Loosening the Tether
by Mariann E. Danko
My Son did it. He passed his driving test.
The last great frontier in a teen’s journey to independence.
AND, the beginning of new anxieties for a parent.
I’m beyond grateful he waited till he felt ready and didn’t let peer pressure get to him. There were time’s he regretted still having to rely on me for rides, but I know deep down he knew he made the right decision. I believe this made him a more conscientious and alert driver.
His excursions on his own have just been back and forth to school, although the day he got his license was the prom. Needless to say I was a bit concerned about him driving, fortunately he only had to get to the school where a shuttle was supplied to transport the students to the prom site location.
He will add back and forth to work to the mix, but we have traveled that root multiple times so I’m praying he’s got that down.
I can’t tell you how weird it felt to see him pull away from the house without me in the car. I was beyond happy for him for his accomplishment, but having a small panic attack too.
I have requested he text me when he arrives at his destination or leaves to head home, but that will have to become a learned habit.
To date he is inconsistent about letting me know he got to his destination, but is getting better about letting me know he’s on his way home. It’s a start, and I’ll take it.
There is no way to truly prepare for this day.
Protecting your child is a parent’s number one job, and allowing them to drive a car just seems so anti-protecting, especially the way people drive today. Yes, I know I sound like an old fogey, but even my Son sees it.
It is however necessary in order for the child to grow and become a functioning adult.
Learning how to loosen the tether however is another thing.
When my Son was young, his Father’s Mother passed on a beautifully framed poem about just that. I have it hanging at the front door as a reminder. Only recently have these words truly started to hit home.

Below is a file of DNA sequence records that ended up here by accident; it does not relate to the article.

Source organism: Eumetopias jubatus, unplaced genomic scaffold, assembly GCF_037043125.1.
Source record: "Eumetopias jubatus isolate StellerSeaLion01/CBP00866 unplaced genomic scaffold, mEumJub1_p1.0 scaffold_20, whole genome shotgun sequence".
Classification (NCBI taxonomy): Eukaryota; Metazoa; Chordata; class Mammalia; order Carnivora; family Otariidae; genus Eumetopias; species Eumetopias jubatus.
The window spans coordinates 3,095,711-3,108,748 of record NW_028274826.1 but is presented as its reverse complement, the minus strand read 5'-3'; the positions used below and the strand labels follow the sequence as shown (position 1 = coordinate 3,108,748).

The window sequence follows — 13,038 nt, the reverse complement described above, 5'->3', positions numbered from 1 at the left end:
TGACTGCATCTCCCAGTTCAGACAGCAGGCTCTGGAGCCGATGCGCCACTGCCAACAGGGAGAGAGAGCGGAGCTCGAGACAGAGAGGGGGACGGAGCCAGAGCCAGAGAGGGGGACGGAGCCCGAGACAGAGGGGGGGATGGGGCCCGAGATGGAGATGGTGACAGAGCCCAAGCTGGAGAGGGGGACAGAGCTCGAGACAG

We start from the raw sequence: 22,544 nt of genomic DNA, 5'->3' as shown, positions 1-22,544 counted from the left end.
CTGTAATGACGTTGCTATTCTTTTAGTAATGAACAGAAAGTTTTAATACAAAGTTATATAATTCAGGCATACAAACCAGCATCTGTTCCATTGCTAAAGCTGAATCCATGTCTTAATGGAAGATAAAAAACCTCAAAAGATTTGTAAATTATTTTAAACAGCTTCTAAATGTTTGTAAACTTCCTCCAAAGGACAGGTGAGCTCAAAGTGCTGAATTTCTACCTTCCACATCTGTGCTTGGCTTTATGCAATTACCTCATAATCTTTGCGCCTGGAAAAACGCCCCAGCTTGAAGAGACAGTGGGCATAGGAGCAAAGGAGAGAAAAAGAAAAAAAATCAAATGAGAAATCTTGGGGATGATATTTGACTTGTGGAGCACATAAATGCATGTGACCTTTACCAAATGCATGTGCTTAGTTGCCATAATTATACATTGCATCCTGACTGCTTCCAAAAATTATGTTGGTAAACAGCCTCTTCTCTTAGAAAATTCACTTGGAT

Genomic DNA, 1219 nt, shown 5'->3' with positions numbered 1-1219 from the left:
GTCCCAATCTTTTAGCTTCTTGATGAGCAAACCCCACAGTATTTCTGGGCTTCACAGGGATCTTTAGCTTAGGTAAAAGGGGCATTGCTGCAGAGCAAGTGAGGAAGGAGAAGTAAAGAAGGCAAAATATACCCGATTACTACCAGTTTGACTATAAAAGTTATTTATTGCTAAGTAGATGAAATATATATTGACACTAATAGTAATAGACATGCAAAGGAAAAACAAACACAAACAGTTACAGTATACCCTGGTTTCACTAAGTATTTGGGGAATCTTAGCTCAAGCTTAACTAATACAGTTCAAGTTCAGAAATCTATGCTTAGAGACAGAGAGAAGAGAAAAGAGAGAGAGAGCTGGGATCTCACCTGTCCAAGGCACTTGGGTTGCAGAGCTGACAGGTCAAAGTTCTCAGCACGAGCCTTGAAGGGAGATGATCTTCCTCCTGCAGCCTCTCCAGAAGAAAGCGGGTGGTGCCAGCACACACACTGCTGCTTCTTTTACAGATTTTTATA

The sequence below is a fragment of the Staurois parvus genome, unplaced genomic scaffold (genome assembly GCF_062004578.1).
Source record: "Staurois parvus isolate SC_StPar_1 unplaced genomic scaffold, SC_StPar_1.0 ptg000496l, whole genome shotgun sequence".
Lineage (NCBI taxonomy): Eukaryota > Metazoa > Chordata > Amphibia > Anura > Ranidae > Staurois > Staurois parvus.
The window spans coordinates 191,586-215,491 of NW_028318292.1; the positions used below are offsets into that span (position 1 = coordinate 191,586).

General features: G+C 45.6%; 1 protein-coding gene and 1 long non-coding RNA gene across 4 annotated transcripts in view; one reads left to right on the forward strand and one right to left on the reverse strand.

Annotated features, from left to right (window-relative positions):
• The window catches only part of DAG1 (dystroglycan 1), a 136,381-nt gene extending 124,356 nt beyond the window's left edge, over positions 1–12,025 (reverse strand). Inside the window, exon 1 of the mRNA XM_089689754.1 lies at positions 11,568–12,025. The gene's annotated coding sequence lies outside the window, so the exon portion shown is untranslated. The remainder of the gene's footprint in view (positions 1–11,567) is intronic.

Children Are Like Kites
I see children as kites.
You spend years trying to get them off the ground.
You run with them until you are both breathless.
They crash; they hit the rooftop, you patch and comfort, adjust and they will fly.
Finally, they are airborne.
They need more string; you keep letting it out.
But with each twist of the ball of twine, there is sadness that goes with joy.
The kite becomes more distant.
You know it won’t be long before that beautiful creature will snap the lifeline that binds you together and will soar as meant to soar… free and alone.
Only then will you know you have done your job.
By ERMA BOMBECK
As a single Mom with only one child, this has not been easy. I have been very involved in my Son’s life, in a healthy way, but I have been slowly working at letting out the tether, especially since he started high school.
Loosening the reign a little more with each grade, but still holding on tight, not wanting the kite to float away before he was ready.
With each tether loosening I would step back and admire the uniqueness of my amazing Son. In awe of his willingness to be true to who he is at his core, and his growth socially.
When he was in elementary school he was extremely hesitant to participate in class for fear he would be made fun of. Now he is one of the most outspoken kids in class and considered a great contributor.
His report cards consistently have additional notes like:
“Is a pleasure to have in class.”
“Participates actively and positively in class.”
“Productive and involved in class.”
Of recent, I have also had acquaintances tell me they thought my Son was a “Neat kid.” and that he was “Well spoken.”
Also noting I’ve done a great job as a parent.
This of course brings me great joy. No matter how many issues we may have battled over the years, how the outer world sees your child is a true reflection of you as a parent.
I’ve always known my Son was a neat kid, but to get validation is a rewarding thing, especially when those words came from his driving instructor.
So, with my Son’s senior year only two weeks away from wrapping up, I am still holding on to that ball of twine. The tether is not completely released, it’s close, but until I drop my Son off at college in August, I will not completely let go.
I need the Summer to adjust. I think we both do.
I can feel my Son tugging at the twine, but not too hard as to break free.
We both know August will bring great adjustments for both of us and we need to use the weeks between graduation and freshmen move-in-day as a training camp.
Me training to be alone, and my Son training to be independent. Both very scary adventures, but if we face it together I know we will both be fine.
© Mariann E. Danko and Waking the Walker, 2018. All rights reserved.
Photos from person collection.
Driving Test – Copyright: <a href=’https://www.123rf.com/profile_artisticco’>artisticco / 123RF Stock Photo</a>
Student Participating – Copyright: <a href=’https://www.123rf.com/profile_lenm’>lenm / 123RF Stock Photo</a>
Hold On Tight – Copyright: <a href=’https://www.123rf.com/profile_altomedia’>altomedia / 123RF Stock Photo</a>
Flying Together- Copyright: <a href=’https://www.123rf.com/profile_glassbear’>glassbear / 123RF Stock Photo</a>